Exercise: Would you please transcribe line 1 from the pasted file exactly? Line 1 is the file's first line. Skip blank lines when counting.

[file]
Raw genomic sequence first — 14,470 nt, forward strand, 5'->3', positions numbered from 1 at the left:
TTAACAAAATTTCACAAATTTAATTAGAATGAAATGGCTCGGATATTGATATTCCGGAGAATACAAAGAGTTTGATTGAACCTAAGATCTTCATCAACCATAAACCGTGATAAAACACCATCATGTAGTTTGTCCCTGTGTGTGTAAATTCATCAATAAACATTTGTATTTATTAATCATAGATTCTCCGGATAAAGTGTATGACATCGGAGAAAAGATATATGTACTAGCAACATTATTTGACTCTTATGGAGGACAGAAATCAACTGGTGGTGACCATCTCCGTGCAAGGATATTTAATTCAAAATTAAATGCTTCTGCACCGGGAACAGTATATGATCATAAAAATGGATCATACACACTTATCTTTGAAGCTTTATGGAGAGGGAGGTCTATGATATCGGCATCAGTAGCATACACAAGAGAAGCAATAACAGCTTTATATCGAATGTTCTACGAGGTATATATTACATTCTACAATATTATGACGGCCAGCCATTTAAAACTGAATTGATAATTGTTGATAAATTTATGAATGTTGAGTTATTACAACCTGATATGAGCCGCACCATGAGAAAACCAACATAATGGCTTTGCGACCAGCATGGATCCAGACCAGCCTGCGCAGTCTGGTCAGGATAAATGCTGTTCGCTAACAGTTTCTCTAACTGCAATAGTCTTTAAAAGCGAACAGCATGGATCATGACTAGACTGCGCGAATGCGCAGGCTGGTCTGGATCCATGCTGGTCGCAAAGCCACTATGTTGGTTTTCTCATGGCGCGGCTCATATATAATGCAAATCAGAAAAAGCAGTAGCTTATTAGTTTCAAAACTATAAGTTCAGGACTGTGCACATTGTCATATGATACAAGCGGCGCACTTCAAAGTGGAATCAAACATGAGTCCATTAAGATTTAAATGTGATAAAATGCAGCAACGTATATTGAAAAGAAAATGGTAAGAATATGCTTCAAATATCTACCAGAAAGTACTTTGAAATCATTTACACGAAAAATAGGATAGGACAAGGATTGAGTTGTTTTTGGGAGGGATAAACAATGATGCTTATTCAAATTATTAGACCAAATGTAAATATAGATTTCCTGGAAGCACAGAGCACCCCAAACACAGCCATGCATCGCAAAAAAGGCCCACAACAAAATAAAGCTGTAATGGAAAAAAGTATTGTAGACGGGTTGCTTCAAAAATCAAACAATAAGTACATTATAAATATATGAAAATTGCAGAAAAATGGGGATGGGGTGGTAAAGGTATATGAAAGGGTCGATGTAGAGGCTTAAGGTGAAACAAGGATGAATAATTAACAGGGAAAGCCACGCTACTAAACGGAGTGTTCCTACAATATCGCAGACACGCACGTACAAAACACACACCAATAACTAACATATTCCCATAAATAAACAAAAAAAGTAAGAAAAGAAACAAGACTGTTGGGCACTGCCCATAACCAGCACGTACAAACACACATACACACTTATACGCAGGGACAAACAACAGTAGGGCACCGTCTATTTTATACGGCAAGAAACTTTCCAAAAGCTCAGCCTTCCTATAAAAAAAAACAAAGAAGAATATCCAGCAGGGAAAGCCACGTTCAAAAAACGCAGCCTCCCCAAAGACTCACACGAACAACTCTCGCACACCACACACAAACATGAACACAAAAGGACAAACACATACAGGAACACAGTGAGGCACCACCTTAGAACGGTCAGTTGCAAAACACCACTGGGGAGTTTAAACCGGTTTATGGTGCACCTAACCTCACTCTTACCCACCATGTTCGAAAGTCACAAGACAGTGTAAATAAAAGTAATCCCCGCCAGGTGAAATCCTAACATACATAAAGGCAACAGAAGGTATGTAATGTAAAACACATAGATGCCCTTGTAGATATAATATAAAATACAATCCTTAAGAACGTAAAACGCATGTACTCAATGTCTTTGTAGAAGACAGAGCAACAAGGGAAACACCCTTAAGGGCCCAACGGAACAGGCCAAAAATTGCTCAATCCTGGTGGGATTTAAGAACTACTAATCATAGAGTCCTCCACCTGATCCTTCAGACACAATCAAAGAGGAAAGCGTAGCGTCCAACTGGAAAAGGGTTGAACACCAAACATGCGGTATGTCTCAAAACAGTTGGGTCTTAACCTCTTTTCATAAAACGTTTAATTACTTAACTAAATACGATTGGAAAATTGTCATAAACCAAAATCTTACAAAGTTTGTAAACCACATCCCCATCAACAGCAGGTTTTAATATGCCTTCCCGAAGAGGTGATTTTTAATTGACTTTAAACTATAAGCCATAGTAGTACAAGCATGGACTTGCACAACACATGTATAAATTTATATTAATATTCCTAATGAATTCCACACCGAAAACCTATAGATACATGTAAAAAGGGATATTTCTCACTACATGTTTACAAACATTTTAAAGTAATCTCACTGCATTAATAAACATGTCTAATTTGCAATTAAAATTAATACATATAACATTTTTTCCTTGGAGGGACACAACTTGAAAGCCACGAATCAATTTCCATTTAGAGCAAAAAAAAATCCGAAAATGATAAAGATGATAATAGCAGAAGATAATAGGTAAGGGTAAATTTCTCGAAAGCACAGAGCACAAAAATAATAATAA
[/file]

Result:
Raw genomic sequence first — 14,470 nt, forward strand, 5'->3', positions numbered from 1 at the left: